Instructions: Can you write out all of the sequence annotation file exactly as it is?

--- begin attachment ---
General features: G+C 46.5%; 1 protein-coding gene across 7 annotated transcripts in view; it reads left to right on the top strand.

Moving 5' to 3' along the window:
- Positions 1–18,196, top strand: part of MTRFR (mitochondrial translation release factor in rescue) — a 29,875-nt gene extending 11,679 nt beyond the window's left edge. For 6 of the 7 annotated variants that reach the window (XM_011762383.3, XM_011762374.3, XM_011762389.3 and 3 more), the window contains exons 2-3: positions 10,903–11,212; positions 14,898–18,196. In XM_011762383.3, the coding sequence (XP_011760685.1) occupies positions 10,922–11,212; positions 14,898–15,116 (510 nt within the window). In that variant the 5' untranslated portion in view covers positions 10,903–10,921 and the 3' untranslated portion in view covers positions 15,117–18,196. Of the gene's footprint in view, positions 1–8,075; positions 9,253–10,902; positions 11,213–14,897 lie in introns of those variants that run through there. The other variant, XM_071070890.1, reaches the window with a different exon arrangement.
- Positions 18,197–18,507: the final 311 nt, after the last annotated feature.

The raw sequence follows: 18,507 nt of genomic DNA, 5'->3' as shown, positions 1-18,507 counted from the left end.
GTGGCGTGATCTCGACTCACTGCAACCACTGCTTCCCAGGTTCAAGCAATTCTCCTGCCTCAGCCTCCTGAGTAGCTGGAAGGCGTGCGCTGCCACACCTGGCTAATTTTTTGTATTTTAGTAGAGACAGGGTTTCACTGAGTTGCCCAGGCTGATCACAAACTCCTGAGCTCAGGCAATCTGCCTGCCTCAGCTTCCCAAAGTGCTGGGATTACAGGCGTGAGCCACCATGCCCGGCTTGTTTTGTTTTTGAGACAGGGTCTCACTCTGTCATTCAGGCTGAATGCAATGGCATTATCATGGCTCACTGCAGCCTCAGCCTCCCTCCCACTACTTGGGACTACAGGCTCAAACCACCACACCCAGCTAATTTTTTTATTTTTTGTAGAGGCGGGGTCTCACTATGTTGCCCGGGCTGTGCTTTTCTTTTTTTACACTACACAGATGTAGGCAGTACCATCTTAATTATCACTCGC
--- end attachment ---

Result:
General features: G+C 46.5%; 1 protein-coding gene across 7 annotated transcripts in view; it reads left to right on the top strand.

Moving 5' to 3' along the window:
- Positions 1–18,196, top strand: part of MTRFR (mitochondrial translation release factor in rescue) — a 29,875-nt gene extending 11,679 nt beyond the window's left edge. For 6 of the 7 annotated variants that reach the window (XM_011762383.3, XM_011762374.3, XM_011762389.3 and 3 more), the window contains exons 2-3: positions 10,903–11,212; positions 14,898–18,196. In XM_011762383.3, the coding sequence (XP_011760685.1) occupies positions 10,922–11,212; positions 14,898–15,116 (510 nt within the window). In that variant the 5' untranslated portion in view covers positions 10,903–10,921 and the 3' untranslated portion in view covers positions 15,117–18,196. Of the gene's footprint in view, positions 1–8,075; positions 9,253–10,902; positions 11,213–14,897 lie in introns of those variants that run through there. The other variant, XM_071070890.1, reaches the window with a different exon arrangement.
- Positions 18,197–18,507: the final 311 nt, after the last annotated feature.

The raw sequence follows: 18,507 nt of genomic DNA, 5'->3' as shown, positions 1-18,507 counted from the left end.
GTGGCGTGATCTCGACTCACTGCAACCACTGCTTCCCAGGTTCAAGCAATTCTCCTGCCTCAGCCTCCTGAGTAGCTGGAAGGCGTGCGCTGCCACACCTGGCTAATTTTTTGTATTTTAGTAGAGACAGGGTTTCACTGAGTTGCCCAGGCTGATCACAAACTCCTGAGCTCAGGCAATCTGCCTGCCTCAGCTTCCCAAAGTGCTGGGATTACAGGCGTGAGCCACCATGCCCGGCTTGTTTTGTTTTTGAGACAGGGTCTCACTCTGTCATTCAGGCTGAATGCAATGGCATTATCATGGCTCACTGCAGCCTCAGCCTCCCTCCCACTACTTGGGACTACAGGCTCAAACCACCACACCCAGCTAATTTTTTTATTTTTTGTAGAGGCGGGGTCTCACTATGTTGCCCGGGCTGTGCTTTTCTTTTTTTACACTACACAGATGTAGGCAGTACCATCTTAATTATCACTCGC